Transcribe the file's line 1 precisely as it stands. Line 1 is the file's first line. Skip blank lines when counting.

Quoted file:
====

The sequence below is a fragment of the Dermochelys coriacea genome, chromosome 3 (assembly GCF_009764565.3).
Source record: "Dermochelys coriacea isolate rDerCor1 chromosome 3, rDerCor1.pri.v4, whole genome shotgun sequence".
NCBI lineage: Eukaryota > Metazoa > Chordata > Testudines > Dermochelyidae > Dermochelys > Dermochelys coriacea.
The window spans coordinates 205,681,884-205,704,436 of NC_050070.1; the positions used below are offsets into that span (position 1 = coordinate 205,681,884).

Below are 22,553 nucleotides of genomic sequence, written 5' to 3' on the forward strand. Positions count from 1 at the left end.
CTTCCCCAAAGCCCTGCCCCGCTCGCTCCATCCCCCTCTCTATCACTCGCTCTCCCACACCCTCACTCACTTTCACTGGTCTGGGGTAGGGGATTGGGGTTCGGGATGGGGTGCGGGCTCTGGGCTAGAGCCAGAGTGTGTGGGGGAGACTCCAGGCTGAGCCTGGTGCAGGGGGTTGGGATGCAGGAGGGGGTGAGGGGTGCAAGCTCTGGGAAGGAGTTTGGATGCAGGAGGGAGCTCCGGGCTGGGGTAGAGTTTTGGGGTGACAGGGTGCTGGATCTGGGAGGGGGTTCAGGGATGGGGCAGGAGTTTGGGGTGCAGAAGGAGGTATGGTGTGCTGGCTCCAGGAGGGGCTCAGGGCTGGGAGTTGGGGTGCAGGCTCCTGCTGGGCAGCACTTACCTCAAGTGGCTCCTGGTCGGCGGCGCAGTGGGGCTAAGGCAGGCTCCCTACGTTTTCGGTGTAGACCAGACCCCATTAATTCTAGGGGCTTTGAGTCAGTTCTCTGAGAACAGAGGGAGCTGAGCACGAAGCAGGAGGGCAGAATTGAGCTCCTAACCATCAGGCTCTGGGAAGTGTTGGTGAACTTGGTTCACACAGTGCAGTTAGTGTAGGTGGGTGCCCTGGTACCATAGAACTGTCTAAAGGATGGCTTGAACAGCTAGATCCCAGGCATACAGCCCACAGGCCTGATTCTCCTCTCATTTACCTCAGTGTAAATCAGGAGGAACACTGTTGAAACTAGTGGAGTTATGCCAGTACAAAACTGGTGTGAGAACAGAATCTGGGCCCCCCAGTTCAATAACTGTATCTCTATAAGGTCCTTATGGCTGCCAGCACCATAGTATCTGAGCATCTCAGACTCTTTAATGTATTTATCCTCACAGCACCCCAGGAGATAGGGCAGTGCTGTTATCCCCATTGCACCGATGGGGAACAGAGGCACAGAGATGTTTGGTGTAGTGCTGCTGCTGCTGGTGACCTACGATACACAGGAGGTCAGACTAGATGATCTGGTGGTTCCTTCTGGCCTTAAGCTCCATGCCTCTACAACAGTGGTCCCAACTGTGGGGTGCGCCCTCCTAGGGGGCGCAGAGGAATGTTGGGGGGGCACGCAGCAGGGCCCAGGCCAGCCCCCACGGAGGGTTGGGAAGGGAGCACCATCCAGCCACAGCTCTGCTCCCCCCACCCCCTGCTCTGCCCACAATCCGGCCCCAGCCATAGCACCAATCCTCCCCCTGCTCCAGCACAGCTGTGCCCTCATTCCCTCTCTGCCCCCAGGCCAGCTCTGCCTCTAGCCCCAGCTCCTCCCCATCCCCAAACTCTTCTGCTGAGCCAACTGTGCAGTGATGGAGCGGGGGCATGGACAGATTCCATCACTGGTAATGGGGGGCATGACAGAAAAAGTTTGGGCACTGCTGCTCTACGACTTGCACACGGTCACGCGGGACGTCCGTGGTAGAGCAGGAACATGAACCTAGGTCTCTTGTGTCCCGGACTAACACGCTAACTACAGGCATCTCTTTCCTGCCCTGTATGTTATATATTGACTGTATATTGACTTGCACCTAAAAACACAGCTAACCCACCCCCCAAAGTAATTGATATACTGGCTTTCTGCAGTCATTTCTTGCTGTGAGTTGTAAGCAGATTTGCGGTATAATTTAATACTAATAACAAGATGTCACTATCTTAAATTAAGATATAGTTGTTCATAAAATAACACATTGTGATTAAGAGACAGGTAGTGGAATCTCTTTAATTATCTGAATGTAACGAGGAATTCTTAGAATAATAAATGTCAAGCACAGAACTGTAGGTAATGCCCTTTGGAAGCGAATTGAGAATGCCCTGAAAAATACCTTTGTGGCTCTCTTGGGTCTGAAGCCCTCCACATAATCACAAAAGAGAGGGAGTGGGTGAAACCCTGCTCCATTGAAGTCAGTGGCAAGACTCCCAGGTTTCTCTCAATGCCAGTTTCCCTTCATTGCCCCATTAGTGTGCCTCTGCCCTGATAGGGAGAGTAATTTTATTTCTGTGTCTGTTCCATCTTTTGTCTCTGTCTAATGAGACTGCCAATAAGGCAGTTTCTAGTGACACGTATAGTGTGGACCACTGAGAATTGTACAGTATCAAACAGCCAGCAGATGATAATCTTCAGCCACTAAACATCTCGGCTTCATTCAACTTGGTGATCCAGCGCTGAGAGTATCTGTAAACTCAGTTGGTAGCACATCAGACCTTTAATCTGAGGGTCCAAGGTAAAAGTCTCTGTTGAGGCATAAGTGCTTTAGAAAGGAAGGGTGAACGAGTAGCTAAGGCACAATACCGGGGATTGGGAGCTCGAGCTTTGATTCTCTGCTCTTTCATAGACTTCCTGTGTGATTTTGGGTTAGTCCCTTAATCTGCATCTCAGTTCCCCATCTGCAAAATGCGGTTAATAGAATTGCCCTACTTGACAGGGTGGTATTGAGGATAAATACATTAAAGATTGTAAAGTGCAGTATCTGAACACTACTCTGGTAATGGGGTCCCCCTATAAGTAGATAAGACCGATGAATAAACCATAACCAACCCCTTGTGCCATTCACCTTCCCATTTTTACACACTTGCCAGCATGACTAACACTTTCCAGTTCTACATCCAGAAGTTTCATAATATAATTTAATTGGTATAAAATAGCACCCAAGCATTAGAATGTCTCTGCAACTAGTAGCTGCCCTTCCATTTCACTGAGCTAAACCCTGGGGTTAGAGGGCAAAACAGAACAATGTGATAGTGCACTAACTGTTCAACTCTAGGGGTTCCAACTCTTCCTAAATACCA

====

The sequence below is a fragment of the Dermochelys coriacea genome, chromosome 3 (assembly GCF_009764565.3).